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U.S. attorney: Prosecution of opioid cases soars in North Dakota

U.S. Attorney Chris Myers speaks during the Eyes Wide Open forum on the growing opiate abuse crisis on Thursday, May 5, 2016, at West Fargo High School. Rick Abbott / The Forum1 / 2
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FARGO — In the past two years, 37 people have been charged or sentenced in federal court in North Dakota for crimes involving heroin or fentanyl. That's more cases than in the previous 10 years combined, according to Chris Myers, North Dakota's U.S. attorney.

"We are aggressively targeting opiate traffickers whose product causes serious bodily harm or death," Myers said in a news release Tuesday, June 13, explaining the jump in prosecuted cases.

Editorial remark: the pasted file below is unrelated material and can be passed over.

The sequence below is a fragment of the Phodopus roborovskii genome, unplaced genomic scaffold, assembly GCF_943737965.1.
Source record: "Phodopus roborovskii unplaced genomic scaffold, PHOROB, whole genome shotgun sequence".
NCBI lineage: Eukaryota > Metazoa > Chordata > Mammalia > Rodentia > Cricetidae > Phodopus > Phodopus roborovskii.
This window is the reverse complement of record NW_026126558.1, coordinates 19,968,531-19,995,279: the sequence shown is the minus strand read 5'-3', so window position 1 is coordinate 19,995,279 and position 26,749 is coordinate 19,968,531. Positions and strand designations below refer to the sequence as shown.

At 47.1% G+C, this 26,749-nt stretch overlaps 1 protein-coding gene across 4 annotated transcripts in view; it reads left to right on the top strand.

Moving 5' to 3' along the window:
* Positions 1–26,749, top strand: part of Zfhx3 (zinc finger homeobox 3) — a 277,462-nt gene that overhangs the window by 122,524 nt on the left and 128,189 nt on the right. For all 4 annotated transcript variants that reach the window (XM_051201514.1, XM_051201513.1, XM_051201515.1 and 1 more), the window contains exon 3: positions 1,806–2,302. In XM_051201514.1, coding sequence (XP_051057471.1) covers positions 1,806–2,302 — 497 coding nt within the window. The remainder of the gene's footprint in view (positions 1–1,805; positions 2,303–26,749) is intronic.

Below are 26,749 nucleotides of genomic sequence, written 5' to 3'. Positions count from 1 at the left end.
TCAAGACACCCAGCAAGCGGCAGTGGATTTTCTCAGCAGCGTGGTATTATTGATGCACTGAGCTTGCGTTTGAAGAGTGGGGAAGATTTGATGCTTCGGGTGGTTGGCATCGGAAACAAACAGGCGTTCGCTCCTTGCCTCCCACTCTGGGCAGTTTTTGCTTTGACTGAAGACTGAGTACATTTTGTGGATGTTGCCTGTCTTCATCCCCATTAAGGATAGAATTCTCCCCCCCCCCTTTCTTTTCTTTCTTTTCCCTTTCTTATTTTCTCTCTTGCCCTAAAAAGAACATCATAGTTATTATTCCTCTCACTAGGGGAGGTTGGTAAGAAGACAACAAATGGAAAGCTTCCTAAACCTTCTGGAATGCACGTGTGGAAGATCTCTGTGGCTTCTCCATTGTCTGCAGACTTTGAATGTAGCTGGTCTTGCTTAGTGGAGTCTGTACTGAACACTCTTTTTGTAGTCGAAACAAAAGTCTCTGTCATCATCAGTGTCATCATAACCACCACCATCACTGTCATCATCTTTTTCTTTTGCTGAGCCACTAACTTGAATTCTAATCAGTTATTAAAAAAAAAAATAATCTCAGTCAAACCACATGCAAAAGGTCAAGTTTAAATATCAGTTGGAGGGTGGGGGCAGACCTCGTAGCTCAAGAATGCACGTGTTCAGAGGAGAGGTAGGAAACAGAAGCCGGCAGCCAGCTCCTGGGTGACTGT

"Second," he added, "with the introduction of substances like fentanyl, carfentanil, and their analogues into the local drug market, the level of risk to users, or even those people inadvertently exposed, has increased dramatically.

"Finally, the opiate epidemic is a healthcare crisis in North Dakota, as well as across the United States. With so many people addicted to these substances, the demand created makes it a lucrative endeavor for drug trafficking organizations," Myers said.

In the release, Alex Khu, special agent in charge of Homeland Security Investigation in St. Paul, said synthetic opioids like fentanyl and carfentanil "are exponentially more dangerous than heroin, and are so hazardous that even law enforcement must take special precautions during arrests."

"These are dangerous substances that destroy everything they touch, tear apart lives, and ruin communities," Khu said.

In North Dakota, the number of deaths blamed on drug overdoses spiked from 20 in 2013 to 61 in 2015, according to the state Prevention Resource and Media Center.